How can you bring turquoise into the home? You can paint an accent piece, like a cabinet, bookcase or table in turquoise, even something smaller like a picture frame or a stool. Or if you’d like to be subtle, paint the inside of a cabinet with glass doors and inside, place all of your china and/or white porcelain so that the white really jumps out from the turquoise background. You can add a print from Etsy to your walls which lots of turquoise in it, or look for solid or patterned throw pillows to toss on the sofa or bed. Even glass bottles and vases, or pots, turquoise is nice as a bold statement or as a simple accent. You can even use clothes, jewelry and handbags as decorative accessories so pull out those turquoise beads and place them on a hook over your dresser. It goes with so many other colors from red to black, yellow to green, and looks especially nice with chocolate brown though I tend to prefer it with white and black and a touch of lilac and pale lime. In my home, I use turquoise in all of my rooms as an accent, for instance my taper candles are a light shade and my candle holders are white and silver.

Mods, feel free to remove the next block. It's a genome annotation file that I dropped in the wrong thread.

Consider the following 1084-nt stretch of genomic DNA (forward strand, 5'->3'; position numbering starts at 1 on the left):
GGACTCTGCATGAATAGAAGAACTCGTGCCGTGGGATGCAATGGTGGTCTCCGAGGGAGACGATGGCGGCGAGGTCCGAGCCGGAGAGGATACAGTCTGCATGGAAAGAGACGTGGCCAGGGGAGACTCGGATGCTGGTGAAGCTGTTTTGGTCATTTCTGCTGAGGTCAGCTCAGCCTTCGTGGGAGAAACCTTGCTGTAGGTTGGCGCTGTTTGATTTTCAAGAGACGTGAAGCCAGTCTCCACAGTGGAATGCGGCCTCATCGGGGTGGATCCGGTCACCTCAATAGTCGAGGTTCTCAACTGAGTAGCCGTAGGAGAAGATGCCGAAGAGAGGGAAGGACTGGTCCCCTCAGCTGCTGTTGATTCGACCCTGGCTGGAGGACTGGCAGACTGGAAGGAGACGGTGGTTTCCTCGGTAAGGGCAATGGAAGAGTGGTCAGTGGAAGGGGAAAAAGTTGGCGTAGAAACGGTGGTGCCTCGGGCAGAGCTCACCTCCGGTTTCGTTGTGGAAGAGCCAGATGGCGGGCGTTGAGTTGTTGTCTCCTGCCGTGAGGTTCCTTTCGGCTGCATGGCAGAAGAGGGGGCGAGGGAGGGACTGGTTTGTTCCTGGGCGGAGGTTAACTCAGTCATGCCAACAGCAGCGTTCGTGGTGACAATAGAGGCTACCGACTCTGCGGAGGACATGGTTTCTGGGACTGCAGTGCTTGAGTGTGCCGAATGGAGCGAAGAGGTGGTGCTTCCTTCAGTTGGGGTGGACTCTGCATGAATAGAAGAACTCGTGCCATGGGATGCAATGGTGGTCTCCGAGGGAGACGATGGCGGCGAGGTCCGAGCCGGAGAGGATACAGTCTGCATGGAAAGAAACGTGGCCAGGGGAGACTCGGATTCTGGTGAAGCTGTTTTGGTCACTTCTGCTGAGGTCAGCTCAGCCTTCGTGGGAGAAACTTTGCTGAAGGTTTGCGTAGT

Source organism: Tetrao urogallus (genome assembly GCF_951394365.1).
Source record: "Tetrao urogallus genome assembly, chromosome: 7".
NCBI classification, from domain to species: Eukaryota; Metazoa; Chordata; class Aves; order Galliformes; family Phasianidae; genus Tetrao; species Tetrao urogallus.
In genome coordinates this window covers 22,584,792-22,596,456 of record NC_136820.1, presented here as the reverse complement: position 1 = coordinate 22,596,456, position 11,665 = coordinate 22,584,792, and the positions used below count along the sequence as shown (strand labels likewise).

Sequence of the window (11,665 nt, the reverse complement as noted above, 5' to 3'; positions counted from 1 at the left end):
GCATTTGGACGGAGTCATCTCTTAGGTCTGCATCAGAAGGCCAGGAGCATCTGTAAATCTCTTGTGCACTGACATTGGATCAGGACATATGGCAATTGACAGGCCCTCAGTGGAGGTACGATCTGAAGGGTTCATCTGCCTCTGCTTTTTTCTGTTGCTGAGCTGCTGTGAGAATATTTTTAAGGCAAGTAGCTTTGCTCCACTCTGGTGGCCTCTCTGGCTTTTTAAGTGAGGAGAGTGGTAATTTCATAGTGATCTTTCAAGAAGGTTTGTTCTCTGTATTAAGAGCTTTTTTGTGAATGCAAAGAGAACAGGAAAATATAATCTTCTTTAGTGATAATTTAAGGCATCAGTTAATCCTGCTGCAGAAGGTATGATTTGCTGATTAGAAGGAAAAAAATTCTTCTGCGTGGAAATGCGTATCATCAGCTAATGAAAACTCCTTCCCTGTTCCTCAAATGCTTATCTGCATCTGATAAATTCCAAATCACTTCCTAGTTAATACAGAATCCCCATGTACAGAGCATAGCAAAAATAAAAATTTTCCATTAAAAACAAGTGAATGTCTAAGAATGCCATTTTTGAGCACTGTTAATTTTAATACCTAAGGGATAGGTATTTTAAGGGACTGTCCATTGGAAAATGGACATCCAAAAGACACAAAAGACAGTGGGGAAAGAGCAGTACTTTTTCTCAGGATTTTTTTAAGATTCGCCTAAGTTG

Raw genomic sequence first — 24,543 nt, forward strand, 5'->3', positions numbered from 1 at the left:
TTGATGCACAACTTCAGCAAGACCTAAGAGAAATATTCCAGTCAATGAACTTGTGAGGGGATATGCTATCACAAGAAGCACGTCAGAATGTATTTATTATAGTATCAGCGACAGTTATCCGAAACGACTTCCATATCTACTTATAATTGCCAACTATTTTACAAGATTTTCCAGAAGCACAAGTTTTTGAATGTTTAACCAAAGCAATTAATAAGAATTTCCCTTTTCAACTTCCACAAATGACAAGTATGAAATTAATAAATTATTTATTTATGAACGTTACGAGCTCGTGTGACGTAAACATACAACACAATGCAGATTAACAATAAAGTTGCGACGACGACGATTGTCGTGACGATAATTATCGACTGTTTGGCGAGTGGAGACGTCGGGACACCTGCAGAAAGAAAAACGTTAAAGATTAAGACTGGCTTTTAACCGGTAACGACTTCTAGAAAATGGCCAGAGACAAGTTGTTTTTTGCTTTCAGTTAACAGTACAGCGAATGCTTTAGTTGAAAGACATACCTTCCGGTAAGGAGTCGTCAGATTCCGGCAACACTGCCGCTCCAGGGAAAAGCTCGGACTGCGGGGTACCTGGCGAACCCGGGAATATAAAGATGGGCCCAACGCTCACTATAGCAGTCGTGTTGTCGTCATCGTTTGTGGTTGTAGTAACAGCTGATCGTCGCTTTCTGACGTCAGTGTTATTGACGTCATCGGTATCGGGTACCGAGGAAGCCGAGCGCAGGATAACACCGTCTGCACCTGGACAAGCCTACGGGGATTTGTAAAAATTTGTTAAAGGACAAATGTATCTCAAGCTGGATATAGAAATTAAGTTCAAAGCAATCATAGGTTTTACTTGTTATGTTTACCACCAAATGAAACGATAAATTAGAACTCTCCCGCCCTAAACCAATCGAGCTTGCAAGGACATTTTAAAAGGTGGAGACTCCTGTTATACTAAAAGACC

Aren’t these rooms beautiful? I hope that you’ll take a moment today to look at Anitta’s online portfolio where you can be exposed to more of her lush interiors. Some days I just want to move to Copenhagen because I’ve not been and for a small city it certainly seems to have a lot of talent living there… Perhaps I’ll drive up this Spring or take the ICE. I need a mini break and I just have to see this city to believe all the hype for myself. Since moving to northern Germany I’m exposed to Danish life + culture so much more, time to get up there and shake a tail feather! Ha ha! Does anyone even say that anymore? I feel so behind with American slang it isn’t even funny!
Anyway, enjoy Anitta and I’ll be back with more goodies in a few…
(images: anitta behrendt)